Background Mothers of infants with complex congenital heart disease are exposed to increased stress which has been associated with numerous adverse health outcomes. The coping mechanisms these mothers use critically effect the familial illness adaptation and most likely infant outcomes. Currently no data-based strategies have been developed for mothers to facilitate their coping, and proactively promote their adaptation in the critical care settings. A potential strategy is mindfulness which is currently used in other clinical settings with stress-reduction effects. Purpose (1) To investigate coping mechanisms of mothers whose infant with complex CHD is admitted in the CICU, and (2) to explore the acceptability and feasibility of mindfulness as a potential stress-reduction intervention for these mothers. Design and Methods A descriptive qualitative study obtained perspectives from 14 mothers during three focus groups. A qualitative conventional content analysis was performed using ATLAS.ti. Results In congruence with the Stress and Coping framework, themes identified mostly emotion-regulatory coping mechanisms including both active and passive strategies such as positive thinking, denial, distraction, relying on support systems, and focusing on baby. Mindfulness was an acceptable and feasible approach for most participants, however, practice unfamiliarity, time and space concerns, and personal preferences were identified as potential barriers for future dissemination. Conclusions Mindfulness can potentially promote illness adaptation by utilization of active coping mechanisms. Early interventions can provide immediate, and potentially long-term stress relief. Intervention settings, format, and time-frame should be flexibly tailored to the trajectory of parental distress and familial adjustment.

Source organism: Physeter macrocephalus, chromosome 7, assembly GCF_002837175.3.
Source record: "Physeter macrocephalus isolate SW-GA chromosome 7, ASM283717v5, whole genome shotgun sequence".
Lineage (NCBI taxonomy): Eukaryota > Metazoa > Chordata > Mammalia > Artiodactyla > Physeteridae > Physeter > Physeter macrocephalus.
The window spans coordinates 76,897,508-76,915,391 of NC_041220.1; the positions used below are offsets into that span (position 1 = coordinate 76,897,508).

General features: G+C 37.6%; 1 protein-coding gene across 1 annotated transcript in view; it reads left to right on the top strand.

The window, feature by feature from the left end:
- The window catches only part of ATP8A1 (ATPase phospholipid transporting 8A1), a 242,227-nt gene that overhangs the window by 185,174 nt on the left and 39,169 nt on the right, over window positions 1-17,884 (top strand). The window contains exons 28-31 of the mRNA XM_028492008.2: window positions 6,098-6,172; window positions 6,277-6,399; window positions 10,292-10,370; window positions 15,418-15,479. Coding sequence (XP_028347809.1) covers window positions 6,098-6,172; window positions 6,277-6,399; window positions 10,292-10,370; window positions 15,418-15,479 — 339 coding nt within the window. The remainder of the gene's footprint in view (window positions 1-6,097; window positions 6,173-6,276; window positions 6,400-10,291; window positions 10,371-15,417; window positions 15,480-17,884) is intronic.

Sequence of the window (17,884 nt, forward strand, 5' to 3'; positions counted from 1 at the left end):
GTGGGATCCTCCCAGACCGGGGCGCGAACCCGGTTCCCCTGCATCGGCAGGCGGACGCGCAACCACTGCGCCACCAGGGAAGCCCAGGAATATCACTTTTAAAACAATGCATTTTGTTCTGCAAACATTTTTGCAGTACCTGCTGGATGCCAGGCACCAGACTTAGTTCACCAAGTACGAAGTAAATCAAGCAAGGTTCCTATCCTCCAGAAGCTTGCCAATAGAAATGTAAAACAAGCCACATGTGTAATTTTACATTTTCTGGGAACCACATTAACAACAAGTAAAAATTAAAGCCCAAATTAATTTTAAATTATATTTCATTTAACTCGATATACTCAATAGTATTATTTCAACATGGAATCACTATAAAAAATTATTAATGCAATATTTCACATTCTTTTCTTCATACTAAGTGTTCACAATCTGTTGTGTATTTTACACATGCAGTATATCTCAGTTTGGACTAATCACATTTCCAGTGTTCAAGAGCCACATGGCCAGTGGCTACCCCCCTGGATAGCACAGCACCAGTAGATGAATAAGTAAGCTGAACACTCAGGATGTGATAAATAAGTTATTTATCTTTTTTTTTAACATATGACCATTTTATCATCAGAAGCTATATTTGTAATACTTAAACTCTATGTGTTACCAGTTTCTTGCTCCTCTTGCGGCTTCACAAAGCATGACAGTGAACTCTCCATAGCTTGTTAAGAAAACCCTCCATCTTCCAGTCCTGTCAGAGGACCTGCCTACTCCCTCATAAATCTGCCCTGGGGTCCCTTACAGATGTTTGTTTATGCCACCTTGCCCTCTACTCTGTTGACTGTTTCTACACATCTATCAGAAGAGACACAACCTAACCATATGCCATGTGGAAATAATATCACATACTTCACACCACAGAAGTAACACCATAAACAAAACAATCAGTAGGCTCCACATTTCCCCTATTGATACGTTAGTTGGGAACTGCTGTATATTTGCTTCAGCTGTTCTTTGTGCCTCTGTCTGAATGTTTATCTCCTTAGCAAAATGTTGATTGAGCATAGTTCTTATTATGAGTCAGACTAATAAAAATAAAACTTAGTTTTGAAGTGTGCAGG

Bibliographical noteFunding Information:
This work was supported by The Children's Hospital of Philadelphia cardiac center research fund .
© 2017 Elsevier Inc.
- Congenital heart disease
- Emotion regulation
- Parental stress
ASJC Scopus subject areas